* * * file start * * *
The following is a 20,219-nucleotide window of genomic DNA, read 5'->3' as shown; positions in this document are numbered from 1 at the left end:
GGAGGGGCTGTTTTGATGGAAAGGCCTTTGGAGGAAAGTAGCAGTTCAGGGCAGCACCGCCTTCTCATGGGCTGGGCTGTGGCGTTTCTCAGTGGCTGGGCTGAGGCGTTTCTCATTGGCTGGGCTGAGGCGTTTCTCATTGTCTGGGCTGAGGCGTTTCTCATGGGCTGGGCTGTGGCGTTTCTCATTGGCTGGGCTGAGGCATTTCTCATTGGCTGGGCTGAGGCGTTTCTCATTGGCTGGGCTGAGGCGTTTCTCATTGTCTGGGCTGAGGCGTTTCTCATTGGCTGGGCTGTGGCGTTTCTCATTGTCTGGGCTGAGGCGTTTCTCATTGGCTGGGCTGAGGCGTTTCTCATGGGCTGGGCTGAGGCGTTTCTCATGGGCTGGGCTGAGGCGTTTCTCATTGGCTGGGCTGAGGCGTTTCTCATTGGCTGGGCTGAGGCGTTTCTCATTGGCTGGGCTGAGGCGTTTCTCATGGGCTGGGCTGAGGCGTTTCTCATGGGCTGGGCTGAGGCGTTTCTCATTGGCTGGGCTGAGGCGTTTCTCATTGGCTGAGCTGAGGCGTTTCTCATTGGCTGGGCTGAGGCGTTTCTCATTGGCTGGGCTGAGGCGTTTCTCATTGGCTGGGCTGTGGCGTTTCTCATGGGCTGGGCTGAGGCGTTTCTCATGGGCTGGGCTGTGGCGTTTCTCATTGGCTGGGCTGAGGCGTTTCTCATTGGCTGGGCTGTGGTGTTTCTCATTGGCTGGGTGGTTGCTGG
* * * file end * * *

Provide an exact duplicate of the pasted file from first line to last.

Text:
The following is a 20,219-nucleotide window of genomic DNA, read 5'->3' as shown; positions in this document are numbered from 1 at the left end:
GGAGGGGCTGTTTTGATGGAAAGGCCTTTGGAGGAAAGTAGCAGTTCAGGGCAGCACCGCCTTCTCATGGGCTGGGCTGTGGCGTTTCTCAGTGGCTGGGCTGAGGCGTTTCTCATTGGCTGGGCTGAGGCGTTTCTCATTGTCTGGGCTGAGGCGTTTCTCATGGGCTGGGCTGTGGCGTTTCTCATTGGCTGGGCTGAGGCATTTCTCATTGGCTGGGCTGAGGCGTTTCTCATTGGCTGGGCTGAGGCGTTTCTCATTGTCTGGGCTGAGGCGTTTCTCATTGGCTGGGCTGTGGCGTTTCTCATTGTCTGGGCTGAGGCGTTTCTCATTGGCTGGGCTGAGGCGTTTCTCATGGGCTGGGCTGAGGCGTTTCTCATGGGCTGGGCTGAGGCGTTTCTCATTGGCTGGGCTGAGGCGTTTCTCATTGGCTGGGCTGAGGCGTTTCTCATTGGCTGGGCTGAGGCGTTTCTCATGGGCTGGGCTGAGGCGTTTCTCATGGGCTGGGCTGAGGCGTTTCTCATTGGCTGGGCTGAGGCGTTTCTCATTGGCTGAGCTGAGGCGTTTCTCATTGGCTGGGCTGAGGCGTTTCTCATTGGCTGGGCTGAGGCGTTTCTCATTGGCTGGGCTGTGGCGTTTCTCATGGGCTGGGCTGAGGCGTTTCTCATGGGCTGGGCTGTGGCGTTTCTCATTGGCTGGGCTGAGGCGTTTCTCATTGGCTGGGCTGTGGTGTTTCTCATTGGCTGGGTGGTTGCTGG